State and Local Governments Propose Bills Covering Sick Leave

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While current policies vary from state to state, the Benefits USA 2007/2008 survey of more than 5,400 benefit plans found employers offer exempt workers 8.4 sick days on average and non-exempt 7.6.

While most large companies have sick day policies in place, smaller organizations are less likely to, as they are often more vulnerable to unplanned absences.

Time off policies in the United States continue to evolve as some states and cities are exploring mandatory paid sick leave. While current policies vary from state to state, the Benefits USA 2007/2008 survey of more than 5,400 benefit plans found employers offer exempt workers 8.4 sick days on average and non-exempt 7.6.

In the last month, Washington D.C. joined San Francisco by becoming the second U.S. municipality to mandate paid sick leave. The D.C. law has a number of exemptions including workers who have been at their jobs for less than a year and those who have worked less than 1,000 hours total for their current employer. Businesses are also not required to provide paid leave to waiters and bartenders.

States across the U.S. are also exploring mandatory paid sick leave. Some of these include Massachusetts, Rhode Island, Connecticut, Pennsylvania, West Virginia, North Carolina, Minnesota, Colorado, Wyoming, California and Alaska. In California, a bill was recently introduced which would guarantee paid sick days for all employees. It would allow workers to accrue at least one hour of sick leave for every 30 hours worked and is modeled after the San Francisco law.

"In particular, small organizations should be aware of pending sick day legislation for their cities and states," said Amy Kaminski, manager of marketing programs for Compdata Surveys. "While most large companies have sick day policies in place, smaller organizations are less likely to, as they are often more vulnerable to unplanned absences. "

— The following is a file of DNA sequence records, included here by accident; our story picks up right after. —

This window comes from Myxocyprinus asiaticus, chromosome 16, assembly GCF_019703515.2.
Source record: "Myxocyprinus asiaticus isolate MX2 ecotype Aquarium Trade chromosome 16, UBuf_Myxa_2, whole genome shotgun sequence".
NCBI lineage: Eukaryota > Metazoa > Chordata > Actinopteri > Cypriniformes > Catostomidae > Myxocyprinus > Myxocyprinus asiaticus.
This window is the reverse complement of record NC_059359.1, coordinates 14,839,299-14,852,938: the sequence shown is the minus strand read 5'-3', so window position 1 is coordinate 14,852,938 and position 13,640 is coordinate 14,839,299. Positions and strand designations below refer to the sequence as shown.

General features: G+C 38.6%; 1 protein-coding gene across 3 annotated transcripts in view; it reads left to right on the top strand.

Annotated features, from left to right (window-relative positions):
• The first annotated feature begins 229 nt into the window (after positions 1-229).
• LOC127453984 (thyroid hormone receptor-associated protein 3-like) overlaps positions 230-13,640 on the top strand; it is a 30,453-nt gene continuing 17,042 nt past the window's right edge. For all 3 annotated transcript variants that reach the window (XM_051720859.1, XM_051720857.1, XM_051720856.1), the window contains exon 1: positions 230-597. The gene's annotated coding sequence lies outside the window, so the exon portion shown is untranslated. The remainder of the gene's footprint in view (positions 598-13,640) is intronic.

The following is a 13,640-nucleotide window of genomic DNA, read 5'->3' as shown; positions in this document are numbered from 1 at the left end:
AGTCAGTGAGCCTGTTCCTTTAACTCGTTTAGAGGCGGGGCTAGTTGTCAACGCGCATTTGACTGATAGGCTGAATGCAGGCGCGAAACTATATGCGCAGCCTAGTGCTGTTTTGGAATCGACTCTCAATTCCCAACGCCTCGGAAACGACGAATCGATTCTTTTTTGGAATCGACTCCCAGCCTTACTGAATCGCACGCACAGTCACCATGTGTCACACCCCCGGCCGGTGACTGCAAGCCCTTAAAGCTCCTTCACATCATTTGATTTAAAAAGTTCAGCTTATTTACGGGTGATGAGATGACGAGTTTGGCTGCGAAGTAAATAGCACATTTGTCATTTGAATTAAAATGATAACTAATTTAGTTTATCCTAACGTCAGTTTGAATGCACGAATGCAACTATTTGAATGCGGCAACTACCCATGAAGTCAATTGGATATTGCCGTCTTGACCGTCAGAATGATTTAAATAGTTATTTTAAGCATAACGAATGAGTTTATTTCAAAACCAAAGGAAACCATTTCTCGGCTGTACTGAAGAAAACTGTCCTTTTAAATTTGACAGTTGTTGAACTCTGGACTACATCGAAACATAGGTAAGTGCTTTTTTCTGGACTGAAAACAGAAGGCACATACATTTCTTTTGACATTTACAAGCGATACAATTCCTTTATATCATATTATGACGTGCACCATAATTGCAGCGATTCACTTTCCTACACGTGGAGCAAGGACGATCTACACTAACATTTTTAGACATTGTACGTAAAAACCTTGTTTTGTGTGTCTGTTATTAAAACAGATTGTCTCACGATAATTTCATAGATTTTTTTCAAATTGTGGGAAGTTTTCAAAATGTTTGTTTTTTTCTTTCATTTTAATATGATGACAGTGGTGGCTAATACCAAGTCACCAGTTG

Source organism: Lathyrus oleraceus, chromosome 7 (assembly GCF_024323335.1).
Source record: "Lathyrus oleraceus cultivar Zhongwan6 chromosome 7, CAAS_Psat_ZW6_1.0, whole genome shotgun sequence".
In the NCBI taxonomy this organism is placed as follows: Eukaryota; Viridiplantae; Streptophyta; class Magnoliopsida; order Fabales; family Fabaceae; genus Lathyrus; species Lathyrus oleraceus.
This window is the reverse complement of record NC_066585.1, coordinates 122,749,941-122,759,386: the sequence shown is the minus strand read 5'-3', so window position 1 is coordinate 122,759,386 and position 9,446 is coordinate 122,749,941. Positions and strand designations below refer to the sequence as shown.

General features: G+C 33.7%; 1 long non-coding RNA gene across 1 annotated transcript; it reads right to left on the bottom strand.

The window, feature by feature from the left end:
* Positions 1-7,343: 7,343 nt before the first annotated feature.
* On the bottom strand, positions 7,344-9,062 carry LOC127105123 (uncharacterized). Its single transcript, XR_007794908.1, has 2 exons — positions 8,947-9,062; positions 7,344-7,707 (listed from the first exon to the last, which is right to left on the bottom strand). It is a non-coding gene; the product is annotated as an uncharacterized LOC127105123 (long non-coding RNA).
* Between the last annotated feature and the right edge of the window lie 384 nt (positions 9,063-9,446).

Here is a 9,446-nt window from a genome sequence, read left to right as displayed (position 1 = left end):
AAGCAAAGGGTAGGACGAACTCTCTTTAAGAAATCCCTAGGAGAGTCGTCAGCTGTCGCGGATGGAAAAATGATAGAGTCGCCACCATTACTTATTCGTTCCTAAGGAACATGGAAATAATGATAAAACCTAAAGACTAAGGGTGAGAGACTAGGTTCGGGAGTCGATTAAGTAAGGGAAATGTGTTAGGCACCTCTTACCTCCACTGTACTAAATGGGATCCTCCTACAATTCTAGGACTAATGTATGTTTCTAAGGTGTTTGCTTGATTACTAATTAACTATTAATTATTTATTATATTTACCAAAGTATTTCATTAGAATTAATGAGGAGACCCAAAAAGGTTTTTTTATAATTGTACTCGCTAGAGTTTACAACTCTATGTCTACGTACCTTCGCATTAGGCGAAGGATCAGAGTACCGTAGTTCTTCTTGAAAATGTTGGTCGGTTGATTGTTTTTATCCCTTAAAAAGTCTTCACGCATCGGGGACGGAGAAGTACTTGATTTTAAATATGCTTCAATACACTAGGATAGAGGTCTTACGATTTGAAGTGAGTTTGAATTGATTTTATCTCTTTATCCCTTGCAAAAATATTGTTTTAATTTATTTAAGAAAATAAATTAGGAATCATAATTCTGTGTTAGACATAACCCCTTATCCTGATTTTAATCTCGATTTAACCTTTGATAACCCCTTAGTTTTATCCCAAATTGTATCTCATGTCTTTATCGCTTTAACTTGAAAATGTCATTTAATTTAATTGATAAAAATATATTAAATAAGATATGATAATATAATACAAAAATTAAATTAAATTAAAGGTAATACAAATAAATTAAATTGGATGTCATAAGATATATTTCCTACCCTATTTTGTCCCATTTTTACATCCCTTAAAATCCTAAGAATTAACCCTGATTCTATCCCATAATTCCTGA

The Benefits USA 2007/2008 results showed 57.2 percent of organizations allow workers to carryover sick days. Of those, 70 percent place a cap on the number of days which can be carried over. In addition to time off for personal illness, 16.7 percent of organizations grant leave for family illness with an average maximum of 43.7 days.

About the Survey
Benefits USA 2007/2008 analyzes national and regional data on benefits eligibility and administration policies with detailed information on benefit plans, premiums and provisions. Information was collected from more than 5,400 benefit plans covering almost 6 million employees across the country.

Compdata Surveys is the nation’s leading compensation and benefits survey data provider. Data is collected annually from thousands of organizations across the country. Compdata Surveys has been providing accurate, reliable data at affordable prices to organizations since 1988. For further information about the compensation and benefits surveys, contact Lane Odle at (800) 300-9570 or lodle(at)compdatasurveys.com.

For more information, contact:
Lane Odle
Communications Specialist
(800) 300-9570
lodle(at)compdatasurveys.com

This press release was distributed through eMediawire by Human Resources Marketer (HR Marketer: http://www.HRmarketer.com) on behalf of the company
listed above.

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Lane Lyons Odle
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